" The Purse and the Sword presents a critical analysis of Israel's legal system in the context of its politics, history, and the forces that shape its society. This book examines the extensive powers that Israel's Supreme Court arrogated to itself since the 1980s and traces the history of the transformation of its legal system and the shifts in the balance of power between the branches of government. Centrally, this shift has put unprecedented power in the hands of both the Court and Israel's attorney general and state prosecution at the expense of Israel's cabinet, constituting its executive branch, and the Knesset--its parliament. The expansion of judicial power followed the weakening of the political leadership in the wake of the Yom Kippur war of 1973, and the election results in the following years. These developments are detailed in the context of major issues faced by modern Israel, including the war against terror, the conflict with the Palestinians, the Arab minority, settlements in the West Bank, state and religion, immigration, military service, censorship and freedom of expression, appointments to the government and to public office, and government policies. The aggrandizement of power by the legal system led to a backlash against the Supreme Court in the early part of the current century, and to the partial rebalancing of power towards the political branches. "--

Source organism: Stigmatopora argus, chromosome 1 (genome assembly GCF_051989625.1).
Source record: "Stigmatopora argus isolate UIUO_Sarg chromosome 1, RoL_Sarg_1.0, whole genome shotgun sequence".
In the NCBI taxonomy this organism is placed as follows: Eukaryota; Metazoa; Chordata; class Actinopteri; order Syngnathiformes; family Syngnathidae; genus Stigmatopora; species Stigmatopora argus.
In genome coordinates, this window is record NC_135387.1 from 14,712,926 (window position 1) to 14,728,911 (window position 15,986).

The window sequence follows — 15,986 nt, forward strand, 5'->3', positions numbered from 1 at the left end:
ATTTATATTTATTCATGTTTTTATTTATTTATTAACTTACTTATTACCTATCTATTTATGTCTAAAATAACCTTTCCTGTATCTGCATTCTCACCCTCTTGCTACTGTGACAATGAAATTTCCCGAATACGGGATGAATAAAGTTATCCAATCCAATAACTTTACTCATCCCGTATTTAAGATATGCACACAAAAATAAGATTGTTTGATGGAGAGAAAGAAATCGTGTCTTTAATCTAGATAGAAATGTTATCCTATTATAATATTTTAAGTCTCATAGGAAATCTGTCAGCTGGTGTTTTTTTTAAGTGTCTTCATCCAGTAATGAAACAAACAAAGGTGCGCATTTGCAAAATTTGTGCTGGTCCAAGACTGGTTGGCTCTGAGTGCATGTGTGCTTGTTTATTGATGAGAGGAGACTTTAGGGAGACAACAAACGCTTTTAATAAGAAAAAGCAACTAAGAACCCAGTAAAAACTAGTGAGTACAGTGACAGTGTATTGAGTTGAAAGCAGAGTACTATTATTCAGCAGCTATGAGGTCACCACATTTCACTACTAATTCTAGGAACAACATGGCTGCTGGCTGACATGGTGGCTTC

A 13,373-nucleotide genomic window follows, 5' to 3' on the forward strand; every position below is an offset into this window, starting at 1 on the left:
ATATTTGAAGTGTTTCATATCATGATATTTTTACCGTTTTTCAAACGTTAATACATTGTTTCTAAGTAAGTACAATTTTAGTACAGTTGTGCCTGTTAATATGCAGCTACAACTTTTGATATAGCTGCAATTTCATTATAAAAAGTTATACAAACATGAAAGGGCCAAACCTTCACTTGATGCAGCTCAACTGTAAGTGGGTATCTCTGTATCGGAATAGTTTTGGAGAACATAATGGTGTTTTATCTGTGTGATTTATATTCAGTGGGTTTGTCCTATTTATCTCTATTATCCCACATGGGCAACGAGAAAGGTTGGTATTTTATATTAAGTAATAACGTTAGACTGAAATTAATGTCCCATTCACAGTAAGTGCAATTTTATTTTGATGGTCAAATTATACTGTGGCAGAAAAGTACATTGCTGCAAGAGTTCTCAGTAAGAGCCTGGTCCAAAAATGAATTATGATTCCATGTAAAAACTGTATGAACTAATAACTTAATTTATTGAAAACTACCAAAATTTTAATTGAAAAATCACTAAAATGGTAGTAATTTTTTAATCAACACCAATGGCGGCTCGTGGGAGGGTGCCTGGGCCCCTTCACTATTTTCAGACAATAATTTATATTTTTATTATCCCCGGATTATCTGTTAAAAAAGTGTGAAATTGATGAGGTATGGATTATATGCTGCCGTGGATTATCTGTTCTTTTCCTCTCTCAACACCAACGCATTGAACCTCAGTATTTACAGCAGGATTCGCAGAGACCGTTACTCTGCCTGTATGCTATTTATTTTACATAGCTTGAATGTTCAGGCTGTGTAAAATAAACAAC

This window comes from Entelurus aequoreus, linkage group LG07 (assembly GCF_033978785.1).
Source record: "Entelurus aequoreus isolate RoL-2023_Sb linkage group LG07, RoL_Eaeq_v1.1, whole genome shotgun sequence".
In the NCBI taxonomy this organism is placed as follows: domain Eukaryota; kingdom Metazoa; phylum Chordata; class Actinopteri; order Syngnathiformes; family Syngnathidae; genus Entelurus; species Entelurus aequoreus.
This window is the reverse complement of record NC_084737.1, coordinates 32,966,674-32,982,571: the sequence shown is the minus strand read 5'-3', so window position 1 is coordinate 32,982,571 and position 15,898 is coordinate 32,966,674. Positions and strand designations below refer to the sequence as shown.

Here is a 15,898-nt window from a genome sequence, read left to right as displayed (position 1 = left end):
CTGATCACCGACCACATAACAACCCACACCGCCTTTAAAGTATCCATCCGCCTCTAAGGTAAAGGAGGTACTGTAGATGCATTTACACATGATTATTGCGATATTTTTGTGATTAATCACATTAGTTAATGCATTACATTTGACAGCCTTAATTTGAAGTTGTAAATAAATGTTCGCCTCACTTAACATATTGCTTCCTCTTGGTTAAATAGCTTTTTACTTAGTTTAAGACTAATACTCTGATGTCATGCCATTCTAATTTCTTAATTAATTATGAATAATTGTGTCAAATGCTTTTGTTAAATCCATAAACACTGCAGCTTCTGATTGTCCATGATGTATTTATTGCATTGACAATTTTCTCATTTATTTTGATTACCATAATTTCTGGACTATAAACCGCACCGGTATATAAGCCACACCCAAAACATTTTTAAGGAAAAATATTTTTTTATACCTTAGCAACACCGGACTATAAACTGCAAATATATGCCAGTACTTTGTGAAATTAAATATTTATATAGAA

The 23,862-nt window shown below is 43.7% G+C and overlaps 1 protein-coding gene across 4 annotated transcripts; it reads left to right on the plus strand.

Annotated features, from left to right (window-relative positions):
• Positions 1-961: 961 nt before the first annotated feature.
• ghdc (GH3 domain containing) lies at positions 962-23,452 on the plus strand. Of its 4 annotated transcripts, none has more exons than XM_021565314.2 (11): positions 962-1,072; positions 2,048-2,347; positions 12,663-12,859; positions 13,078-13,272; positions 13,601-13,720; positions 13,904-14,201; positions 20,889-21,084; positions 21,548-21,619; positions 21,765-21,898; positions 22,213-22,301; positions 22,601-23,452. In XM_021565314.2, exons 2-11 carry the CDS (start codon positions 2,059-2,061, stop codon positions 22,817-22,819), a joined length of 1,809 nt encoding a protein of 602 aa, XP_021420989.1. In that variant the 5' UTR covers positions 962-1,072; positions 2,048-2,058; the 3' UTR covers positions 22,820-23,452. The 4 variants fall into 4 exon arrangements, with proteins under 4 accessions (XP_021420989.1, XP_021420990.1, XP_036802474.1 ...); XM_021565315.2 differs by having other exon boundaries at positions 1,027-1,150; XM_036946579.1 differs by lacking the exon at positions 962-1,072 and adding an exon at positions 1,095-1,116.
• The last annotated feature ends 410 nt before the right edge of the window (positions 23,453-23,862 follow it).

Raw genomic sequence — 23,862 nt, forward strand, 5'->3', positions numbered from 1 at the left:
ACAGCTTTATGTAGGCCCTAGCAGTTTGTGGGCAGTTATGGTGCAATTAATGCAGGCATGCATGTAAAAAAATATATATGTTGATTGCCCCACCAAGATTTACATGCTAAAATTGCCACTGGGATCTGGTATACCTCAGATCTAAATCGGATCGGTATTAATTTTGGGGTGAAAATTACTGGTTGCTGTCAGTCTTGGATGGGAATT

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Bad Kids

Race and the Transformation of the Juvenile Court

Author: Barry C. Feld,Centennial Professor of Law Barry C Feld

Publisher: Oxford University Press, USA

ISBN: 0195097874

Category: Law

Page: 374

View: 3490

Traces the evolution of the juvenile court from its inception in the early 1900s, with an emphasis on the past three decades.
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Frontiers of Legal Theory

Author: Richard A. Posner

Publisher: Harvard University Press

ISBN: 9780674013605